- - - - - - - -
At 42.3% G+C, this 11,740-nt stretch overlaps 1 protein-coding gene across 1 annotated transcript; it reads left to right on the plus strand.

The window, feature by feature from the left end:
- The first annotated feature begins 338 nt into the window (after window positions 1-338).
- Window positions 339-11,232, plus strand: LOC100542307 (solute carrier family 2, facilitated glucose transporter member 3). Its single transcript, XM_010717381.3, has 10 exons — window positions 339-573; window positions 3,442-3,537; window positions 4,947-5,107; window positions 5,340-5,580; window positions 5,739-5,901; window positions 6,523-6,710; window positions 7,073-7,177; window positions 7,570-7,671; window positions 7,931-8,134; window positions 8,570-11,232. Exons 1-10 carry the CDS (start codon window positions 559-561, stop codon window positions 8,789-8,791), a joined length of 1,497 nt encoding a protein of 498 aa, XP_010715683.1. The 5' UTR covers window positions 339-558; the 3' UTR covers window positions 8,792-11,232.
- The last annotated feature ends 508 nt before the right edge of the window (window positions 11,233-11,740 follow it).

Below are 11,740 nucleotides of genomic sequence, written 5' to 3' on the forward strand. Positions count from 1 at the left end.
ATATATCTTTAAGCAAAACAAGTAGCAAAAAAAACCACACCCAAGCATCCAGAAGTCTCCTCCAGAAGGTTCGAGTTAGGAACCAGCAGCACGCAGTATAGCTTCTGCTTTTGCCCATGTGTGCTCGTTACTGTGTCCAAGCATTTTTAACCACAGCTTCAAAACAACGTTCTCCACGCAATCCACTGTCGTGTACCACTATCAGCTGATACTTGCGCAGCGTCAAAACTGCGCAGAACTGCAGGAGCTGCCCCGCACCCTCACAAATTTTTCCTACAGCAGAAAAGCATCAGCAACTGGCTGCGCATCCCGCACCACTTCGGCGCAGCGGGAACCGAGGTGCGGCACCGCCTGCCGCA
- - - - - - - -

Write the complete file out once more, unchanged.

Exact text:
At 42.3% G+C, this 11,740-nt stretch overlaps 1 protein-coding gene across 1 annotated transcript; it reads left to right on the plus strand.

The window, feature by feature from the left end:
- The first annotated feature begins 338 nt into the window (after window positions 1-338).
- Window positions 339-11,232, plus strand: LOC100542307 (solute carrier family 2, facilitated glucose transporter member 3). Its single transcript, XM_010717381.3, has 10 exons — window positions 339-573; window positions 3,442-3,537; window positions 4,947-5,107; window positions 5,340-5,580; window positions 5,739-5,901; window positions 6,523-6,710; window positions 7,073-7,177; window positions 7,570-7,671; window positions 7,931-8,134; window positions 8,570-11,232. Exons 1-10 carry the CDS (start codon window positions 559-561, stop codon window positions 8,789-8,791), a joined length of 1,497 nt encoding a protein of 498 aa, XP_010715683.1. The 5' UTR covers window positions 339-558; the 3' UTR covers window positions 8,792-11,232.
- The last annotated feature ends 508 nt before the right edge of the window (window positions 11,233-11,740 follow it).

Below are 11,740 nucleotides of genomic sequence, written 5' to 3' on the forward strand. Positions count from 1 at the left end.
ATATATCTTTAAGCAAAACAAGTAGCAAAAAAAACCACACCCAAGCATCCAGAAGTCTCCTCCAGAAGGTTCGAGTTAGGAACCAGCAGCACGCAGTATAGCTTCTGCTTTTGCCCATGTGTGCTCGTTACTGTGTCCAAGCATTTTTAACCACAGCTTCAAAACAACGTTCTCCACGCAATCCACTGTCGTGTACCACTATCAGCTGATACTTGCGCAGCGTCAAAACTGCGCAGAACTGCAGGAGCTGCCCCGCACCCTCACAAATTTTTCCTACAGCAGAAAAGCATCAGCAACTGGCTGCGCATCCCGCACCACTTCGGCGCAGCGGGAACCGAGGTGCGGCACCGCCTGCCGCA